Why OPS+ matters

If you’ve been reading me for a while, you know that OPS+ is my go-to stat for a quick player evaluation. Here’s why.

Here are some actual player stats:

HR    BA    OBP    SLG    OPS
22   .259  .296   .452   .749
22   .261  .321   .428   .749
22   .250  .329   .416   .745
22   .249  .338   .411   .753

These are 4 seasons by 4 different guys in 4 different years. But they are quite similar, right?

Well, let’s take a look at 4 other seasons:

Player           Year   OPS+   PA   R   RBI
Craig Pauqette   1996    87    462  61  67
Aubrey Huff      2005    99    636  70  92
John Mayberry    1978   108    587  51  70
Boog Powell      1968   127    634  60  85

Big differences here.

Huff and Mayberry had relatively league-average years. Pauquette was well below-average, and Powell had a very nice season.

As you’ve probably guessed, these are the same 4 players as the 1st list above. They all had 22 homers and all had raw OPS right around .750. It’s just so damned difficult to judge raw numbers without some sort of context. OPS+ does a really nice job of smoothing over the differences in ballparks and offensive eras.

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ERolfPleiss
Guest

Interesting that the players respective OBPs ended up being ordered the same as their OPS+. Which I might expect as OBP is more valuable than SLG in terms of player performance? Maybe I got that wrong.
Anyways, neat little piece here.

GrandyMan
Guest
Interesting observation, E, but I’m afraid it’s just a coincedence. OPS+ is calculated by comparing OBP and SLG to league averages for that year, and then adding in park factors. When this is done, OBP and SLG are weighted equally, so that neither takes precedence over the other. The phenomenon you see here is because of differences in years and park factors. Putting up a .750 OPS at the cavernous Oakland County Coliseum in 1968, a historically bad year for hitters, would have been quite a feat. On the contrary, putting up a .750 OPS at Fenway Park anytime during… Read more »
Bryan
Guest
Actually, GrandyMan, there might be more to ERolf’s point than just coincidence. The players are initially listed in ascending order by OBP and descending order by SLG. If I may oversimplify park and era effects, they tend to have a small impact on OBP and a bigger impact on SLG (with several exceptions, of course). If we read a higher OBP as “better offensive player” and higher SLG as “beneficiary of hitter’s park/era”, the adjustments that add the + may scale Paquette’s and Huff’s SLG back to where they belong, while keeping Powell’s and Mayberry’s OBP intact, thereby rewarding the… Read more »
GrandyMan
Guest

Never stopped to think about that, Bryan. You’ve made an excellent point.

MrDave
Guest

Always loved how the player not named Barry Bonds who had the highest OPS+ for a season was Fred Dunlap back in 1884. It took 107 years for that record to be broken.

e pluribus munu
Guest

Dunlap was greatly aided by the miracle of the Union Association’s resurrection to major league status 85 years after its untimely and asynchronous dissolution. For Bonds it was the miracle of modern medicine.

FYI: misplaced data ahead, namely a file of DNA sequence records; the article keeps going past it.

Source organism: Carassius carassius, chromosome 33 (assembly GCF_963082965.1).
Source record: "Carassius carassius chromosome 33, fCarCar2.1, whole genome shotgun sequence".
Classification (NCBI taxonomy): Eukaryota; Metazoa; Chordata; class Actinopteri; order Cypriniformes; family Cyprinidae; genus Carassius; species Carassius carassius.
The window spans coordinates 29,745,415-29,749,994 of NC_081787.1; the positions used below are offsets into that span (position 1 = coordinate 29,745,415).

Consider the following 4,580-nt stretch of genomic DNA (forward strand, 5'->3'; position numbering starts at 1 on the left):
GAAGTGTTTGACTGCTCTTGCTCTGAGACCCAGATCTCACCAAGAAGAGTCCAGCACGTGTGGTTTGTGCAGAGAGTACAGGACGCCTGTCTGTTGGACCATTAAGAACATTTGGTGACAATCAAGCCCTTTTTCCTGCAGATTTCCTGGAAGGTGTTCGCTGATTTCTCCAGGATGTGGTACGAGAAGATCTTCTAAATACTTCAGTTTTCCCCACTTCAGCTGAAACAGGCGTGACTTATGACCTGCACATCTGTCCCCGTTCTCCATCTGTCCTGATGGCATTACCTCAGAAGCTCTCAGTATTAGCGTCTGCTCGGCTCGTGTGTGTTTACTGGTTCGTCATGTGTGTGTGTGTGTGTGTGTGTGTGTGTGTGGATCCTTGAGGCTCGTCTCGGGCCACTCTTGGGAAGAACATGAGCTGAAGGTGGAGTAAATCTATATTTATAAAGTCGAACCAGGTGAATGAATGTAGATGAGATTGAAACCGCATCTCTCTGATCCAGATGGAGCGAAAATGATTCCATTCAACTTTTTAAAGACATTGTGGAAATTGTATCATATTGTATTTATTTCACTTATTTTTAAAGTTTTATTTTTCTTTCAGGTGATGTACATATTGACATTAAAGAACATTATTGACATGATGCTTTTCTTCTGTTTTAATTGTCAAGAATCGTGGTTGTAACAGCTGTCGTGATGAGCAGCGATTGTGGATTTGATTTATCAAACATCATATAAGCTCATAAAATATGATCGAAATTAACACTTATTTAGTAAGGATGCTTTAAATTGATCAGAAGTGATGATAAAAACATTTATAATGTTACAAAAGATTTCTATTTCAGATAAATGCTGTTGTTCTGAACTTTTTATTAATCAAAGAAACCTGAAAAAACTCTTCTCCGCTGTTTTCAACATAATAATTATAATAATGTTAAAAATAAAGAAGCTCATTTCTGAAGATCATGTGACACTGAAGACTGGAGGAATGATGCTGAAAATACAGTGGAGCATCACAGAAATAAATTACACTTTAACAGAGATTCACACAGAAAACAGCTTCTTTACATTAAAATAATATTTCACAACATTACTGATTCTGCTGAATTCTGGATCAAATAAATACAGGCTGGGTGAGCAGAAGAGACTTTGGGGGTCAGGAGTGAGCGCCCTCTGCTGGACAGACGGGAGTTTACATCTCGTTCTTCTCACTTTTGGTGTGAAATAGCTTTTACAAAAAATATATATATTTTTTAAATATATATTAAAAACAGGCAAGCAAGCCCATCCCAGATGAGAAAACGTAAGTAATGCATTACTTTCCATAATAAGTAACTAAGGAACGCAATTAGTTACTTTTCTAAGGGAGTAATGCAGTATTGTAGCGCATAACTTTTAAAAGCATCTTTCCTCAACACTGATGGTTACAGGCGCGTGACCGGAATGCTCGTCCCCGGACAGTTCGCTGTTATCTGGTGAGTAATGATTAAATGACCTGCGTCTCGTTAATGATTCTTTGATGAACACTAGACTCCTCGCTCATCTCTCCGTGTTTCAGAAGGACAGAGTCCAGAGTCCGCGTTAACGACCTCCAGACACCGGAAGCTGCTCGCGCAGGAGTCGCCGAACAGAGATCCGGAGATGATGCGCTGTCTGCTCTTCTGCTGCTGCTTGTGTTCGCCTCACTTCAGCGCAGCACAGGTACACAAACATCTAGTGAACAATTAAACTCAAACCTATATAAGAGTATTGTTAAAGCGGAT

Dunlap’s nickname was “Sure Shot” – yet another bond between them!

Adam Darowski
Admin
My go-to is WAR batting runs. OPS+ is a rate stat, so here’s how they translate with everyone evened out to 700 PA: Player Year OPS+ PA Rbat Rbat/700 Craig Pauqette 1996 87 462 -7 -11 Aubrey Huff 2005 99 636 -5 -6 John Mayberry 1978 108 587 1 1 Boog Powell 1968 127 634 16 18
Tmckelv
Guest
It is interesting to me that Mayberry was closer to “average” than Huff for Rbat/700. But then Huff was closer to “average” than Mayberry for OPS+. (Assuming 0 is “average” for Rbat/700, and 100 is “average” for OPS+) To me it makes a difference if a player is above, below, or just average. After thinking about it for a while AND not knowing how Rbat is calculated, I am realizing that 3 players probably could all have 108 OPS+ with 3 different Rbat values. So I guess you need to look at numerous stats (which we have) to evaluate average,… Read more »
John Autin
Editor

Adam, which is your A-number-one — Rbat, or Rbat/700?

Adam Darowski
Guest

Oh hey, John. Missed this until now. I’d call #1 Rbat. I have to factor in PAs as well, but Rbat is what I look at first when determining how good an offensive performance was.

Ed
Guest
I tend to use it as a quick and dirty as well. That being said, OPS+ has no clear meaning or interpretation. I’m not sure why B-R continues to use it whereas Fangraphs transitioned to the superior wRC+ in 2009. For those unfamiliar with it, wRC stands for weighted runs created and wRC+ is wRC compared to league average. Average is 100 and each point above or below 100 is a percentage point above or below league average. So a wRC+ of 120 means the player created 20% more runs than league average. wRC+ is also adjusted for park and… Read more »
bstar
Guest
I’m a little dismayed also that B-Ref didn’t include wRC+ over OPS+ in their recent changes to their WAR calculation. They’re still way behind Fangraphs in that regard, although I think fWAR for pitchers is bad, especially for relievers. There are two reasons that I continue to use OPS+: 1. B-Ref uses it and not wRC+. Kind of hard to do a search on the P-I involving wRC+ when it’s not available anywhere on the site. 2. Almost amazingly, there usually isn’t a big difference between OPS+ and wRC+. It’s very often less than 5%. Perhaps this is why Sean… Read more »
Ed
Guest
Bstar – I agree that OPS+ gets used a lot cause it’s “there” and easy to access. It’s why I use it. And Baseball Reference is simply 100x better than fangraphs for extracting data. Still, I think people should be clear on the limitations of the data which are at least 4 in my mind: 1) SLG% and OBP are weighted equally when we know they shouldn’t be. I think Tom Tango said it should be 1.2 for OBP and 0.8 for SLG%. 2) SLG% itself is a problematic statistic. It assumes that a double is worth twice as much… Read more »
bstar
Guest
You touched on a lot of important things, Ed, and I strongly agree with everything you’ve pointed out. I would add the following to your 4 points: 1) Actually, the proper weighting of OBP and SLG, according to Tango and Fangraphs, is 1.8*OBP + SLG=OPS(fangraphs) 1.7*OBP + SLG=OPS(Tango) Here’s an article from Tango’s blog that argues why this is the proper weight. I wouldn’t bother getting bogged down with all the math: http://www.insidethebook.com/ee/index.php/site/comments/why_does_17obpslg_make_sense/ 2) Not only does SLG improperly weight hits, it also excludes walks entirely. 3) OBP not only has the problem you listed, but it also improperly weights… Read more »